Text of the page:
How does rising atmospheric CO2 affect marine organisms?

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The Growth Response of Eucalyptus Plantlets to Elevated CO2
Kirdmanee, C., Kitaya, Y. and Kozai, T.  1995.  Effects of CO2 enrichment and supporting material in vitro on photoautotrophic growth of Eucalyptus plantlets in vitro and ex vitroIn Vitro Cellular and Developmental Biology - Plant 31: 144-149.

What was done
The authors removed actively growing shoots of Eucalyptus camaldulensis and grew them for six weeks in near-sterile environments at atmospheric CO2 concentrations of 400 and 1200 ppm, while using different supporting media.  Thereafter, the plantlets were moved to a greenhouse for an additional four weeks of growth under ambient CO2 concentrations.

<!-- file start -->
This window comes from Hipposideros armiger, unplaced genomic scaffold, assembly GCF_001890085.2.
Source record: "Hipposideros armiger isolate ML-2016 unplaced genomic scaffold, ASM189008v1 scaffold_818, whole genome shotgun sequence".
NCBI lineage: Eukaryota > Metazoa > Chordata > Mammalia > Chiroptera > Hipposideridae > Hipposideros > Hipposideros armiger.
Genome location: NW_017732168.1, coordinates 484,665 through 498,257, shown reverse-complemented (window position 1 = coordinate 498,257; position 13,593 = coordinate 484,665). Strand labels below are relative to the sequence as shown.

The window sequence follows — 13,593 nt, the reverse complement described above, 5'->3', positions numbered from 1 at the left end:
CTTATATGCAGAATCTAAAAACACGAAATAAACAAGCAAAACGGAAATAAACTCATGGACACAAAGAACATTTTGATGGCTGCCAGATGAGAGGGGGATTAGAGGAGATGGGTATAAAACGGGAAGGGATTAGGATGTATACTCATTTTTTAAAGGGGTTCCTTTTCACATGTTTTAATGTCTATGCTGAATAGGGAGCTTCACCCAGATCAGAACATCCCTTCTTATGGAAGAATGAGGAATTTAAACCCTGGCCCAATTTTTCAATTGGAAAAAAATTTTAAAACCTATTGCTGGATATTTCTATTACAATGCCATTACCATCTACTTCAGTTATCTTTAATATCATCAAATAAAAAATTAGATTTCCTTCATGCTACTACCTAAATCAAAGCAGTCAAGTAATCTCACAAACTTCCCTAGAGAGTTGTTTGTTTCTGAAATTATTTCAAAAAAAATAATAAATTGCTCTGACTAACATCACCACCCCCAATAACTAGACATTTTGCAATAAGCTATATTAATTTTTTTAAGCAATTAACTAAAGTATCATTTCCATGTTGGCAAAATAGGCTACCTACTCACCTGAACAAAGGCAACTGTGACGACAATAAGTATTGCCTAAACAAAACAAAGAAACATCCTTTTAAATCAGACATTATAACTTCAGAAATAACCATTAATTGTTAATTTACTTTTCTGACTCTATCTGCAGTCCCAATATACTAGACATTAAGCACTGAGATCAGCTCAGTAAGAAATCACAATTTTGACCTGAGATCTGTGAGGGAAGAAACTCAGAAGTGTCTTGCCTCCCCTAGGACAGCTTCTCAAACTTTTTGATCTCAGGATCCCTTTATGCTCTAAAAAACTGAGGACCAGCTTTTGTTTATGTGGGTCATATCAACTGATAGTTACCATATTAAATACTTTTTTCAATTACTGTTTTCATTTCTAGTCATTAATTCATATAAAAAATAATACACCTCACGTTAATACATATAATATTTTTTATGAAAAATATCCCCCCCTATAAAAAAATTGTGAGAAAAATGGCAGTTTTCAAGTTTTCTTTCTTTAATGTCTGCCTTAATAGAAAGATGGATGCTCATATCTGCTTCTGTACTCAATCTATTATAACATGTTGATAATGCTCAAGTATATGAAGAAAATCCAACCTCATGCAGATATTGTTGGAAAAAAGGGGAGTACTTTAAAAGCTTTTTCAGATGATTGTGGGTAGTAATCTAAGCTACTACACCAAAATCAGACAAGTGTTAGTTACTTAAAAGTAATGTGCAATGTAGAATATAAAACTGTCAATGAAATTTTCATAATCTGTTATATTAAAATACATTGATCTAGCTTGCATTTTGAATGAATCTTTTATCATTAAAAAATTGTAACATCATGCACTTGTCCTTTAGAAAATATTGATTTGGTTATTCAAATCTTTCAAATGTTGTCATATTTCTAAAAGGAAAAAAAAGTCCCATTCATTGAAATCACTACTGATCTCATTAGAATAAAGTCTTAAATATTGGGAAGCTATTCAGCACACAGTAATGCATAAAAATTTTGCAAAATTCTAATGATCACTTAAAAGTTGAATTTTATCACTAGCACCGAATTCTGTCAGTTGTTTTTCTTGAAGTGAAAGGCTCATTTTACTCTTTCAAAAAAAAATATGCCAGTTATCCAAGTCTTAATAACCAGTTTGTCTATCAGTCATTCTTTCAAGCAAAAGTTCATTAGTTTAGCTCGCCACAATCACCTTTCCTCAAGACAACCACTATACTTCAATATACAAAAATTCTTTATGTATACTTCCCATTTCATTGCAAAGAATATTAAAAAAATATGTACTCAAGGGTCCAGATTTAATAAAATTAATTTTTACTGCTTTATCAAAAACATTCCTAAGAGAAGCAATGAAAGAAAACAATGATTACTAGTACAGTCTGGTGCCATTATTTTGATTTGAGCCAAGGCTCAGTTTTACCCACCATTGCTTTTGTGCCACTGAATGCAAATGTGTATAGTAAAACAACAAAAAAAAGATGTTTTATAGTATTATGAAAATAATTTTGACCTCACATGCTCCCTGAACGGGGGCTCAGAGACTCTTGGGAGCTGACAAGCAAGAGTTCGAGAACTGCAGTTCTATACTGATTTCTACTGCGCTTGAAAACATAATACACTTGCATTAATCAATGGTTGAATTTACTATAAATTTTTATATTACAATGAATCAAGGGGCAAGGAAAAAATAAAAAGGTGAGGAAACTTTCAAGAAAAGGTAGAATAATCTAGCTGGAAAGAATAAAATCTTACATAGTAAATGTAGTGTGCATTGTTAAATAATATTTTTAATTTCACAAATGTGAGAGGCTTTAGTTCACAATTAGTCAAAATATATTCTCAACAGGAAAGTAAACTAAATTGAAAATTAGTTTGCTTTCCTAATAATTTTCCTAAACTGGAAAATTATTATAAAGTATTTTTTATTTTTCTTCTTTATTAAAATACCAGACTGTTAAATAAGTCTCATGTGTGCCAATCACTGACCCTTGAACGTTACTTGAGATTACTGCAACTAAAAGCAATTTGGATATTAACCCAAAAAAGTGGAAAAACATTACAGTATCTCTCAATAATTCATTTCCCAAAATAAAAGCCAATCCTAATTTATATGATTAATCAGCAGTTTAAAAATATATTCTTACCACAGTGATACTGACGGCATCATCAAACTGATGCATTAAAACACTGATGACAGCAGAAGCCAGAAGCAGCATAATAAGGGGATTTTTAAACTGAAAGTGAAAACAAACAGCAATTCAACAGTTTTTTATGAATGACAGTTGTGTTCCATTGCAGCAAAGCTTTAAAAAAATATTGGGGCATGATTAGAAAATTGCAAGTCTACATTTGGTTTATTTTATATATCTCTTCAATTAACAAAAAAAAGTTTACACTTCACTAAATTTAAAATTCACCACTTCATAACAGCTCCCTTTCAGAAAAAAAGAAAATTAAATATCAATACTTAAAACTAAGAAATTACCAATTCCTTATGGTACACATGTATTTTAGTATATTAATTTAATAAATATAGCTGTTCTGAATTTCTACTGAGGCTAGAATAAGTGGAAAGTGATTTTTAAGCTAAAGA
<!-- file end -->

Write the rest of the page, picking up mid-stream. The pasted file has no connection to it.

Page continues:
What was learned
After the first six weeks of the study, the plantlets grown in air of elevated CO2 concentration exhibited an average net photosynthetic rate across all media treatments that was 26% greater than that displayed by plantlets grown in air of 400 ppm CO2.  This phenomenon lead to a 23% increase in CO2-enriched plantlet total dry weight across all media treatments.  In addition, after the final four weeks of growth in air maintained at 400 ppm CO2, the plantlets that were previously exposed to air of 1200 ppm CO2 displayed survival percentages that were 13% greater than those of plantlets previously grown in ambient air.

What it means
As the air's CO2 content continues to rise, Eucalyptus plantlets - and perhaps recently germinated seedlings - will probably display enhanced rates of photosynthesis and biomass production.  Thus, young Eucalyptus trees will likely sequester ever more carbon within their woody tissues as time progresses.

Reviewed 14 August 2002